Balance Sheet Income Statement Transaction Cash Asset + Noncash Asset = Liabilities + Contrib. Capital + Earned Capital Revenues – Expenses = Net Income Purchase inventory on account for $2,000 +2,000 Inventory = +2,000 Accounts Payable – = Both assets (inventory) and liabilities (accounts payable) increase and the accounting equation is in balance.
Jana Juice’s Balance Sheet ©2020 Cambridge Business Publishers No income statement transactions have occurred so there is no income statement. Assets Liabilities Cash $12,200 Accounts payable $ 2,000 Inventory 2,000 Note payable 4,000 Security deposit 1,800 Total current liabilities 6,000 Total current assets 16,000 Equity Common stock 10,000 Total assets $16,000 Total liabilities & equity $16,000 Assets = Liabilities + Equity
Learning Objective Describe and construct the income statement and discuss how it can be used to evaluate management performance. ©2020 Cambridge Business Publishers 3
Reporting Financial Performance ©2020 Cambridge Business Publishers Income Statement Reports the results of operations as net income or loss for a period of time General income statement format Revenues – Cost of goods sold Gross profit – Expenses = Net income (earnings) Revenues are increases in net assets that result from business activities. Revenues are increases in net assets that result from business activities. Expenses are the outflow or use of assets to generate revenues. Expenses are the revenues.
Target’s Income Statement ©2020 Cambridge Business Publishers Target reported $22,057 million gross profit on its income statement for the year ended February 2, 2019. Target Corporation Income Statement ($ million) For Year Ended February 2, 2019 Net revenues $75,356 Cost of sales 53,299 Gross profit 22,057 Operating expenses 17,687 Income from continuing operations before income taxes 3,676 Income tax expense 746 Net income from continuing operations $ 2,930 Discontinued operations, net of tax 7 Net (loss)/income 2,937 Operating expenses are usual and customary costs incurred to support the main business activities.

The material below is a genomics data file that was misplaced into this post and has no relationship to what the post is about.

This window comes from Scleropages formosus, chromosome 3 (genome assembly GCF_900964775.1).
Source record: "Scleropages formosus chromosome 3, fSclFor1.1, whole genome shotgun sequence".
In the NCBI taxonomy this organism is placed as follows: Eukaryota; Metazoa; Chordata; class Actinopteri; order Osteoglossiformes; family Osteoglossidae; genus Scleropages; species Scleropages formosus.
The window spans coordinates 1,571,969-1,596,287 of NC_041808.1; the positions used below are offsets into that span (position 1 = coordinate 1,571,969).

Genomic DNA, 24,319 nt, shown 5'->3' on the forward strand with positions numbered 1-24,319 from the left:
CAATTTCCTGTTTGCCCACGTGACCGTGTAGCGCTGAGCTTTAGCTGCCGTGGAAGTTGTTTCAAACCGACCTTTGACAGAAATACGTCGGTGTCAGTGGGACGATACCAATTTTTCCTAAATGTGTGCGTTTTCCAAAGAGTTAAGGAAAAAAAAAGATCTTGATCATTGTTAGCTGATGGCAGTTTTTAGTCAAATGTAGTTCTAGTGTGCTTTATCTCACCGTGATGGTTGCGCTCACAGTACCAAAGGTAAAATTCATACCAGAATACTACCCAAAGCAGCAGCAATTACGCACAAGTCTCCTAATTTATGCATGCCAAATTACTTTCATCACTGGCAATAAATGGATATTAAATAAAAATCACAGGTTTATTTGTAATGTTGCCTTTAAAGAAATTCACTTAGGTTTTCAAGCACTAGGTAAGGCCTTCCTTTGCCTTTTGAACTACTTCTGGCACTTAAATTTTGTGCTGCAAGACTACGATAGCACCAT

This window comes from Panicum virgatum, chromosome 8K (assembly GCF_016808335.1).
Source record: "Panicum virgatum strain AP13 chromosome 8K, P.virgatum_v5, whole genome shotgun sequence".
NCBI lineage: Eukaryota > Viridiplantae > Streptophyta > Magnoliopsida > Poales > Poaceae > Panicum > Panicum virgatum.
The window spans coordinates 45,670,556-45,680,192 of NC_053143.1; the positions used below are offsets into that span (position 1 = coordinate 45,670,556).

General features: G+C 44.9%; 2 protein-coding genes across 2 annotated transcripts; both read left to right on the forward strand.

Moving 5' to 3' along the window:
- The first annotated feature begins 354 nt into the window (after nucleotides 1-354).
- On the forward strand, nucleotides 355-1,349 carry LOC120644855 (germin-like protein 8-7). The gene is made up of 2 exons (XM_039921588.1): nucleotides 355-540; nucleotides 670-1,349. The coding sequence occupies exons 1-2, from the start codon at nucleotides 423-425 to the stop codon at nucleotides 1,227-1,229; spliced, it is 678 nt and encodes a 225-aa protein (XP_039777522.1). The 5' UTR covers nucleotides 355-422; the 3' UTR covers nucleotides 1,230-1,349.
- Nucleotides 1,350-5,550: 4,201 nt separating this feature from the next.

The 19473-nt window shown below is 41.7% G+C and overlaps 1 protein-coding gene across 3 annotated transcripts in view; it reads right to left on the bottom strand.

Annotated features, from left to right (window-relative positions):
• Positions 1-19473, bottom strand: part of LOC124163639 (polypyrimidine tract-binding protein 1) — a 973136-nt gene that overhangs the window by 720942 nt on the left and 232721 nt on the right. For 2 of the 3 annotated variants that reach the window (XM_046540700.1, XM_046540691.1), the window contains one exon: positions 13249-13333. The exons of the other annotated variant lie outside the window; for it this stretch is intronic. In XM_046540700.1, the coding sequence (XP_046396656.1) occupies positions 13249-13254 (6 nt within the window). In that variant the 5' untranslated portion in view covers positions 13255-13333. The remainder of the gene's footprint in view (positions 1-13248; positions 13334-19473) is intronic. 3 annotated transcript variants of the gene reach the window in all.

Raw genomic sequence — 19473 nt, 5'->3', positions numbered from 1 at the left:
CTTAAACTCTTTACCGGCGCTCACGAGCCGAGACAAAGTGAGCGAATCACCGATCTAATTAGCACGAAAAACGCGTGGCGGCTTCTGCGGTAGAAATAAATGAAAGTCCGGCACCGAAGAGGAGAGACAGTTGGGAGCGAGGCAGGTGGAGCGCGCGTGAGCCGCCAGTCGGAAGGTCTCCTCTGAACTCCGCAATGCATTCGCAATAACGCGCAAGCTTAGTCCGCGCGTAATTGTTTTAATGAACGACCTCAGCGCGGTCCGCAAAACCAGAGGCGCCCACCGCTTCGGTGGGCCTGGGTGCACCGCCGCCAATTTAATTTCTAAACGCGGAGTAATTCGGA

Operating Revenues and Expenses ©2020 Cambridge Business Publishers Revenues Result from increases in net assets Caused by the company’s operating activities Expenses Result from decreases in net assets Caused by the company’s revenue-generating activities Cost of products and services sold Operating costs Nonoperating costs Revenues – Expenses = Net income (Net loss)
Nonoperating Revenues and Expenses ©2020 Cambridge Business Publishers Relate to the company’s financing and investing activities Interest revenue Interest expense Usually segregated as they offer different insights into company performance Recurring items—persist in the future Nonrecurring items—unlikely to arise in the future; not relevant to future performance
Learning Objective Explain revenue recognition, accrual accounting, and their effects on retained earnings.
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